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No stopping the pound

Published: 23 Aug at 9 AM Tags: Pound Sterling, Euro Exchange Rate, Dollar Exchange Rate, Australian Dollar Exchange Rate, Forex, Canadian Dollar Exchange Rate, Euro Crisis, UK, Economy, Inflation,

In complete contrast to the wishes of the Bank of England who want to keep a lid on the value of the pound in order to stimulate exports and aid the economic recovery in the UK, the recent better than expected data out of the UK continues to bolster the pound which is now trading at either multi-month high’s (against the euro and the US dollar) or multi-year high’s (as against the Canadian and Australian dollars).

Yesterday saw the Society of Motor Manufacturers and Traders (SMMT) report that UK car manufacturing grew by 7% in July with year-to-date volumes up by 1.9%, signalling expansion in the sector as the economy improves.

Mike Baunton, SMMT’s interim Chief Executive said “We are starting to see slight signs of recovery from Europe which will support stronger production levels this year, and UK manufacturers will continue to build and develop innovative, high-quality products that appeal to a global customer base.”
Meanwhile, Martin Weale, one of the inflation ‘hawks’ on the Bank of England’s (BoE) Monetary Policy Committee (MPC) said yesterday that he “certainly envisages circumstances in which it would be sensible to undertake further asset purchases” saying “I would hope the recovery is well entrenched, but anyone who thinks the future will unfold smoothly is not taking account of everything that has happened in the past five years.”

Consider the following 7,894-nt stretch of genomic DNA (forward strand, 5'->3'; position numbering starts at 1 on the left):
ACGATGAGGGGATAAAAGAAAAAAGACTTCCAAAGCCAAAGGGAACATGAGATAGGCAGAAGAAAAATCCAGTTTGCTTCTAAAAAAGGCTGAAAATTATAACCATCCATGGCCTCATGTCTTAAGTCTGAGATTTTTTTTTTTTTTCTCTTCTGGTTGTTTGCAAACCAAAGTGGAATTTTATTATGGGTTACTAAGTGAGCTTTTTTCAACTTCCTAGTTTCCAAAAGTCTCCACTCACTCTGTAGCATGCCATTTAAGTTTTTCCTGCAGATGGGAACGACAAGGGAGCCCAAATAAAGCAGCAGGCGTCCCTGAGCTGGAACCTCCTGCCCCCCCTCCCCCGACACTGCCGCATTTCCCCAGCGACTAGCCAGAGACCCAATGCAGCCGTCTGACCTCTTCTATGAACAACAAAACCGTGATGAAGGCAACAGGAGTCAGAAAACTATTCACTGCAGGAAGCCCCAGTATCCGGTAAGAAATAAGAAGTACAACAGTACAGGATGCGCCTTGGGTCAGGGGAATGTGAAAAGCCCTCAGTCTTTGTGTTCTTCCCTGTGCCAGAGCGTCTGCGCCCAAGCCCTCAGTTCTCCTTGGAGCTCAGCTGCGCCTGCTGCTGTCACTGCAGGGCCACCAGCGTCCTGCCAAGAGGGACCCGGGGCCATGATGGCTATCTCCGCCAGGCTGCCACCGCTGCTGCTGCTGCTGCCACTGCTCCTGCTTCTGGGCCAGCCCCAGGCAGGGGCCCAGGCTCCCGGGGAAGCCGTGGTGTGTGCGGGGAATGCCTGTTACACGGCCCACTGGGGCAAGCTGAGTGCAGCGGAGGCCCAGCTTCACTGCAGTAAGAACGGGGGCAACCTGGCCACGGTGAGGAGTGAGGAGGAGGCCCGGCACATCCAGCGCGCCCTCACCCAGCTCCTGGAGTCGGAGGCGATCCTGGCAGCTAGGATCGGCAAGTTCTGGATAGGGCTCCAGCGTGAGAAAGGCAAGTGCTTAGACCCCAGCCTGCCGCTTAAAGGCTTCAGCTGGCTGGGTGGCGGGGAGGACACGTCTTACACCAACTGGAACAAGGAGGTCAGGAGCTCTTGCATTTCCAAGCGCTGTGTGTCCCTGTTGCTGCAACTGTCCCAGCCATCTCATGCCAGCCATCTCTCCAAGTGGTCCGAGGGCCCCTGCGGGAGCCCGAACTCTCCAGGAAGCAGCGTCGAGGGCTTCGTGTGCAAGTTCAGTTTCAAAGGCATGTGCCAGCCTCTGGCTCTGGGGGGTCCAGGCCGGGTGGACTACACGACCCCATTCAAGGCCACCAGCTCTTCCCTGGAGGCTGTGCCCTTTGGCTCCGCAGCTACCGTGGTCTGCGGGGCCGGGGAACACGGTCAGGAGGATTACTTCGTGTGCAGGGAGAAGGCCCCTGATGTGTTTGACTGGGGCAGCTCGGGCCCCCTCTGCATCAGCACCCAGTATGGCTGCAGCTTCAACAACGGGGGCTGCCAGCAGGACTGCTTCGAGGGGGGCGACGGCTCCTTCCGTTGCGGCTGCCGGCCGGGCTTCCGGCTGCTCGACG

The significance of his comments are that it was Weale who at the last MPC meeting dissented and voted in favour of shortening the period of time applicable to the inflation ‘knock-out’ clause which was approved by the MPC.

The minutes of the last meeting of the MPC showed agreement to hold the bank rate steady until unemployment in the UK falls to 7% so long as, amongst other conditions in the MPC’s view, it is more likely than not that the CPI measure of inflation 18 to 24 months ahead will be 0.5% or more above the 2% target.

Weale also commented on the recent rise in UK money market interest rates saying that markets were taking the view that either the recovery will be faster than the Bank expects so the unemployment target will be met sooner or that productivity growth will not return in the way the Bank foresees.

There was a further boost to the economic ‘bulls’ who believe that the world wide economic outlook is improving with HSBC reporting that growth in China's huge manufacturing sector showing signs of stabilizing as activity moves into expansionary territory. In fact, HSBC expect some upside surprises to growth in the coming months.

The HSBC China manufacturing purchasing managers' index (PMI) for August shows a rise from July’s reading of 47.7 to 50.1. A reading of 50 is the dividing line between expansion and contraction in activity.

Hongbin Qu, Chief Economist, China & Co-Head of Asian Economic Research at HSBC said “China's manufacturing growth has started to stabilize on the back of modest improvements of new business and output. This is mainly driven by the initial filtering-through of recent fine-tuning measures and companies’ restocking activities, despite the continuous external weakness. We expect further filtering-through, which is likely to deliver some upside surprises to China's growth in the coming months.”